The Medieval Tournament

By | June 15, 2019

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French participants take part in a fight against Serbian fellow enthusiasts during the medieval tournament "Battle of the Nations" at the Smederevo fortress, in eastern Serbia, on May 4, 2019. Source: (

 Most people’s experience of the medieval tournament goes as far as attendance at a summer Renaissance Faire and watching faux knights duke it out while gnawing on turkey legs and washing it down with overpriced mead. Lots of dosts, thees, and miladies are mandatory. Never mind that turkey is native to North America, and it was impossible for the bird to be a part of a real faire’s fare -- it is still great fun, nay? But the essence of the tournament’s pageantry, chivalry, and enduring popularity make for a curious historical subject.

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The two teams stand ready; each side has 24 knights with clubs, each with a banner-bearer (Ms. fr. 2693 56v/57r, King René's Tournament Book). Source: (Wikipedia)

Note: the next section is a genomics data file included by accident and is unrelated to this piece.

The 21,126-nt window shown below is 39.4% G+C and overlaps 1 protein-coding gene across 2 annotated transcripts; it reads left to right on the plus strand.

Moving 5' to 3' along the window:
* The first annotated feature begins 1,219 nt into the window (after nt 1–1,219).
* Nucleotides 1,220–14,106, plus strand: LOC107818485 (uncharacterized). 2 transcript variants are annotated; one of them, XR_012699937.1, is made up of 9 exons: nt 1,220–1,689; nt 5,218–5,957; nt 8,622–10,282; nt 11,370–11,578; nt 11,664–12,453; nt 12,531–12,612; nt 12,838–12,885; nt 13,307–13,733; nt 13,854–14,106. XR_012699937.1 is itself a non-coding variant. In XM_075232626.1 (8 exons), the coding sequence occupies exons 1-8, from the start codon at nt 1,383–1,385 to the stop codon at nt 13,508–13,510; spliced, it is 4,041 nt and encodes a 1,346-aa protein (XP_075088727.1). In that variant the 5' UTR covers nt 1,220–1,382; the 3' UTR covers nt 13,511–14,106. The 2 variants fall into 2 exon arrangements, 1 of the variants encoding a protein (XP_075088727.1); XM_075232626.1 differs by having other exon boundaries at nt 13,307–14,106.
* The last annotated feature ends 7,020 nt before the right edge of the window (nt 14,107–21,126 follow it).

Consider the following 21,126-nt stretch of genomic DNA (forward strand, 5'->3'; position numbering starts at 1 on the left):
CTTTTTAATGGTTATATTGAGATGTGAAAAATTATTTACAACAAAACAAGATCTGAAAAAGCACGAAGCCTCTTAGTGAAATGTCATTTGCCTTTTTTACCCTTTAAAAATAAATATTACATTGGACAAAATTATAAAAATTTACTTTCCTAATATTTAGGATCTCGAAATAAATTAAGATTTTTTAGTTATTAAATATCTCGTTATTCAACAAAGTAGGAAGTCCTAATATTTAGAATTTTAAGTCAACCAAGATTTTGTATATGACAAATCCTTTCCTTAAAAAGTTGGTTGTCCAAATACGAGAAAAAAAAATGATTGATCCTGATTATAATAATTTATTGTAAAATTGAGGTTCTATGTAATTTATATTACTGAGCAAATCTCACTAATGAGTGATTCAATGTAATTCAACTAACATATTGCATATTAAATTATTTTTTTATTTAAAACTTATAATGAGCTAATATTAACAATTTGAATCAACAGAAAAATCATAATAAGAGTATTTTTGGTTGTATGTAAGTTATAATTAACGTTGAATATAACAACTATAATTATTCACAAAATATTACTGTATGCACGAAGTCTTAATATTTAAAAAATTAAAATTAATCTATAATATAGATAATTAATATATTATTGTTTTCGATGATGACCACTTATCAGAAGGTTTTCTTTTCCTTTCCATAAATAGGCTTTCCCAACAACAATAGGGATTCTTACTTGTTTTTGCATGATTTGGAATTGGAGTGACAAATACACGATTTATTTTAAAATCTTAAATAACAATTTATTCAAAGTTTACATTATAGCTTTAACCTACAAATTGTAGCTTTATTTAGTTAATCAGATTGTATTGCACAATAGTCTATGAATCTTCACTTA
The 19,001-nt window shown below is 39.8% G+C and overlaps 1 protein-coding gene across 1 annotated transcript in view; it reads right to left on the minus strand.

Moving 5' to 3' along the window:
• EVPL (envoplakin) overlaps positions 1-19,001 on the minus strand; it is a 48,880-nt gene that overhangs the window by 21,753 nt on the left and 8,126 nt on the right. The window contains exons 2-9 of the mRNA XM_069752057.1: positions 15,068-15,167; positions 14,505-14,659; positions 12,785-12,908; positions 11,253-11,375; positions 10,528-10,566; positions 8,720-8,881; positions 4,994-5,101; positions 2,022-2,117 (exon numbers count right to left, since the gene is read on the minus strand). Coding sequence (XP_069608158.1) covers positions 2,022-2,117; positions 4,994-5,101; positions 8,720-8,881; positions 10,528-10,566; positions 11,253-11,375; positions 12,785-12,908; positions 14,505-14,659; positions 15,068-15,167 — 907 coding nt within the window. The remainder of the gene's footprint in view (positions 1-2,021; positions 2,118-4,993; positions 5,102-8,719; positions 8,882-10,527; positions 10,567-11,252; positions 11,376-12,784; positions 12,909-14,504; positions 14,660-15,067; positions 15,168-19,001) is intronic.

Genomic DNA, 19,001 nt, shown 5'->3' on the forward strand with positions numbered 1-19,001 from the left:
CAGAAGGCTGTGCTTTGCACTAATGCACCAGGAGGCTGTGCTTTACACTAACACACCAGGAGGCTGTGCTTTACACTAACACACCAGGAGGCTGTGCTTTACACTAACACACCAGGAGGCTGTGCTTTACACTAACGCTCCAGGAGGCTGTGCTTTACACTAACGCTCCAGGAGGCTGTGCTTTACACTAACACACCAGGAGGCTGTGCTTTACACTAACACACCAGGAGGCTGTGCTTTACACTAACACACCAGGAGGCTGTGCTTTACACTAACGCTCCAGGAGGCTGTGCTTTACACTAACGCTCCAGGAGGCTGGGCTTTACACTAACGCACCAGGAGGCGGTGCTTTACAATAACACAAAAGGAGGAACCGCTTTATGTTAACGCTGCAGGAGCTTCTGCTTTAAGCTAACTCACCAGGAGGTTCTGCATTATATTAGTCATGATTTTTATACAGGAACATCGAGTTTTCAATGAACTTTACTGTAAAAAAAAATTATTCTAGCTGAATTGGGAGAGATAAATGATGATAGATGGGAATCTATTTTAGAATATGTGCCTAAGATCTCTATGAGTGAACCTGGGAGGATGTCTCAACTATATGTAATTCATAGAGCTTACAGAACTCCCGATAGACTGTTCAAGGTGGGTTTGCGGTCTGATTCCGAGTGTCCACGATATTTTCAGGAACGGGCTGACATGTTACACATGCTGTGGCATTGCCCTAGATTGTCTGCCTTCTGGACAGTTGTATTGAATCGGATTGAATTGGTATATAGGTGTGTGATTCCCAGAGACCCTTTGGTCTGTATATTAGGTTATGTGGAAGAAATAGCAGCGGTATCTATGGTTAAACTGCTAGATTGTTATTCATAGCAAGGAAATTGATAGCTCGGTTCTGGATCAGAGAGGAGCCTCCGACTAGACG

The Tourney

The medieval tournament originated in 11th century France. It was originally a form of training for war and deadly for participants that had evolved from riding exercises by Frankish cavalry riders.

These were war games in which groups of knights fought on horseback. This was known as the tourney or mêlée. Early tournaments were proclaimed over a region. Knights would then gather at the appointed place and be divided into two squads on horseback. Each team typically had twelve to twenty knights though there could be many more. They would then take a position on opposite points of the lists, the battlefield under the command of a leader. Then at a signal, the two sides would charge each other. From the initial clash, some knights would be knocked from their horses. Those still on horseback would then wheel about and reenter the fray. Those on foot would use swords or other weapons. It eventually became a free-for-all. The word for tournament derives from the medieval French word for a turn, indicating the movement of the horsemen. Fighting would continue until a signal was given.